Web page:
Dr. Allison Caplan to Join the Department in 2023

Dr. Allison Caplan to Join the Department in 2023

September 20, 2022

Allison Caplan, a specialist in ancient and colonial Mesoamerican art, will join the Department of the History of Art as an Assistant Professor on July 1, 2023.

Dr. Caplans research focuses on the art of the Nahua people of the Aztec Empire and colonial New Spain, examining Nahua art theory for works combining precious stones, feathers, and metals, as well as language and aesthetics, issues of materiality and value, and the relationship between visual and verbal expression.

She is currently Assistant Professor in the History of Art and Architecture at the University of California, Santa Barbara.

Caplan, who grew up in the Washington, D.C. area, received her Ph.D. and MA in Art History and Latin American Studies from Tulane University and her BA in Comparative Literature and Society with a minor in Art History from Columbia University.

It was in graduate school that Dr. Caplan became increasingly fascinated by the Nahua people and their language. (The Nahuas are located principally in central Mexico, parts of El Salvador and some U.S. cities. It is estimated there are currently around 2 million Nahuatl- speakers.)

“I had a longstanding interest already in learning languages through Comparative Literature,” she says. Her interest in Nahual deepened when she bought and became “enthralled” by Frances Karttunen’s An Analytical Dictionary of Nahuatl.

Dr. Caplan expanded her scholarship from the dissertation “and I started looking more broadly at other aspects of Nahua aesthetes and art theory.”

She notes that under nationalism, speakers of Indigenous languages have experienced intense persecution, with some languages now facing extinction. Dr. Caplan says the field of study on Indigenous languages, people and culture is a particularly active one.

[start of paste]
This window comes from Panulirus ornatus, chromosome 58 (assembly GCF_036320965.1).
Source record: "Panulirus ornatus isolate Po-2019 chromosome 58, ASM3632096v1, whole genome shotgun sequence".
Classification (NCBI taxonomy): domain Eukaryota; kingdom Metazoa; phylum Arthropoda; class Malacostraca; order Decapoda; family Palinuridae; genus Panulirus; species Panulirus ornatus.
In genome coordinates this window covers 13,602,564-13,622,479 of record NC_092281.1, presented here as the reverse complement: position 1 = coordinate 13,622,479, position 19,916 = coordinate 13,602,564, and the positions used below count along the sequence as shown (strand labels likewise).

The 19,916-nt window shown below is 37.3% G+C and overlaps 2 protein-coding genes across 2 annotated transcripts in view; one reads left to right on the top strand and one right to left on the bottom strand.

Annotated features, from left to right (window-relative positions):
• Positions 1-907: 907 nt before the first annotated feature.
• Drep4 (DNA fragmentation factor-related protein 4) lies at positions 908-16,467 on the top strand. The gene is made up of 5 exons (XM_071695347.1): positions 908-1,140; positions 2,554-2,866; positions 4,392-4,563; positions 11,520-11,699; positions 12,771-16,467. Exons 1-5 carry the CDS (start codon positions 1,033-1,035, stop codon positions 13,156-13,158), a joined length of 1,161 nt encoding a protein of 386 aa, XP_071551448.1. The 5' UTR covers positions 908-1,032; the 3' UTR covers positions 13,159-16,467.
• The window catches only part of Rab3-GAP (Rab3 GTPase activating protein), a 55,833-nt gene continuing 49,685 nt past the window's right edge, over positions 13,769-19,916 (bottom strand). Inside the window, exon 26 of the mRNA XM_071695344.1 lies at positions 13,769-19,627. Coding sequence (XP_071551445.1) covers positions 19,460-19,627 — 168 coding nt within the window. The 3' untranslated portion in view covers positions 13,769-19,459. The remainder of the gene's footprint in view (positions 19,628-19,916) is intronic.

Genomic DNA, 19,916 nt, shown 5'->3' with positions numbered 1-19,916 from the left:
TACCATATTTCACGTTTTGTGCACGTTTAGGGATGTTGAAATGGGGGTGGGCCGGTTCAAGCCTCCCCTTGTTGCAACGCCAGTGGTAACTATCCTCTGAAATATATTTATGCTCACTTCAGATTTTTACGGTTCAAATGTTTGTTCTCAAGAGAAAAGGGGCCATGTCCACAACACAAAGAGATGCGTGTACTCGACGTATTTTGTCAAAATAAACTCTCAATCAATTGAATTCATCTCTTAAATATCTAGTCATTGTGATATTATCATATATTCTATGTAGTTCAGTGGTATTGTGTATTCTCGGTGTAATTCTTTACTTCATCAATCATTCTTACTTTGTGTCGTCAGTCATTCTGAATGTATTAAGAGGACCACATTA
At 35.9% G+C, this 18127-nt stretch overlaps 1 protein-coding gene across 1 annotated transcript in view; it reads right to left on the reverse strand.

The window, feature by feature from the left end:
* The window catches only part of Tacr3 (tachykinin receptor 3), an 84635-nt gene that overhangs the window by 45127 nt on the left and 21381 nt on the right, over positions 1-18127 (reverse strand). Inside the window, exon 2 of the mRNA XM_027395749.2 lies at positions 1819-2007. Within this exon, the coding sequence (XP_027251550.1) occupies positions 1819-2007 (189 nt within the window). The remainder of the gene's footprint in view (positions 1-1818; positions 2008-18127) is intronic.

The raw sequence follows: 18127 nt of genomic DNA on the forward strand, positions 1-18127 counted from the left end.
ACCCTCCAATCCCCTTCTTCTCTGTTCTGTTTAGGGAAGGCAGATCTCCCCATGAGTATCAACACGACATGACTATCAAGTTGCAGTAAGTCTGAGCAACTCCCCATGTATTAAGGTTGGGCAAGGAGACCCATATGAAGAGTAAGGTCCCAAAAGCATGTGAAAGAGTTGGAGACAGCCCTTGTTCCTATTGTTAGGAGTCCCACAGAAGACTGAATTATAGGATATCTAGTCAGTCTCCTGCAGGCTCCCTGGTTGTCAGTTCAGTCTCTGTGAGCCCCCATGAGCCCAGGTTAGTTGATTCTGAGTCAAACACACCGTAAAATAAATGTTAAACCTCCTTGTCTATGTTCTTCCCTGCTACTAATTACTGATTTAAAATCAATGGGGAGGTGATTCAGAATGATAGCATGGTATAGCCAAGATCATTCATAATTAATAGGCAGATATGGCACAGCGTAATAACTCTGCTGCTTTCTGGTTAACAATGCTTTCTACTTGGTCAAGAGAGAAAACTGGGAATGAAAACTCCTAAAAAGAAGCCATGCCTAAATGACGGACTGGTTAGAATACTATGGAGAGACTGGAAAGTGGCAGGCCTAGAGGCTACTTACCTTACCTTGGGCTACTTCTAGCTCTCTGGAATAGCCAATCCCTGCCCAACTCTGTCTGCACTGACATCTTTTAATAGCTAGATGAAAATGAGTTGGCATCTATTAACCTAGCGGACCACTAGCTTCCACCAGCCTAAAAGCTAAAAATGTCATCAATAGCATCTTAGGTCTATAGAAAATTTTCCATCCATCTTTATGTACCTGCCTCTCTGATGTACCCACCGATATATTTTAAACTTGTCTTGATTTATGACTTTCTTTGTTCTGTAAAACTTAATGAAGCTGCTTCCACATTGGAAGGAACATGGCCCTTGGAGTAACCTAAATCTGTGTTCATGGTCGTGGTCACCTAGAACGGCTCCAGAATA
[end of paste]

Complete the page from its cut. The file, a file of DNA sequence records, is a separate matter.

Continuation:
After generations of study and interpretation of Indigenous art through European lenses and languages, Dr. Caplan says scholars are now working to see these people and cultures through the Nahuas’ perspective.

Dr. Caplan says Nahua materials at the Yale University Art Gallery is a great asset and “a foundational collection.”

Dr. Caplan holds two fellowships from the Dumbarton Oaks Research Library and Collection and the American Council of Learned Societies. She has also held fellowships and grants from the Getty Research Institute, the Center for Advanced Study in the Visual Arts, the Metropolitan Museum of Art, and Johns Hopkins University.

Her work has appeared in Ethnohistory, MAVCOR Journal, West 86th, and the exhibition catalogue Golden Kingdoms: Luxury Arts in the Ancient Americas (2017).

Dr. Caplan is currently working on her first book, Our Flickering Creations: Art Theory under the Aztec Empire, which — using Indigenous principles to define both the corpus and modes of interpretation — reconstructs the key concepts of color, light, surface, and assemblage in Nahua art theory for works in valued media, including the ancient American luxury arts. The study pairs the visual and material analysis of artworks with the linguistic study of Nahuatl texts.

By Frank Rizzo for the History of Art Department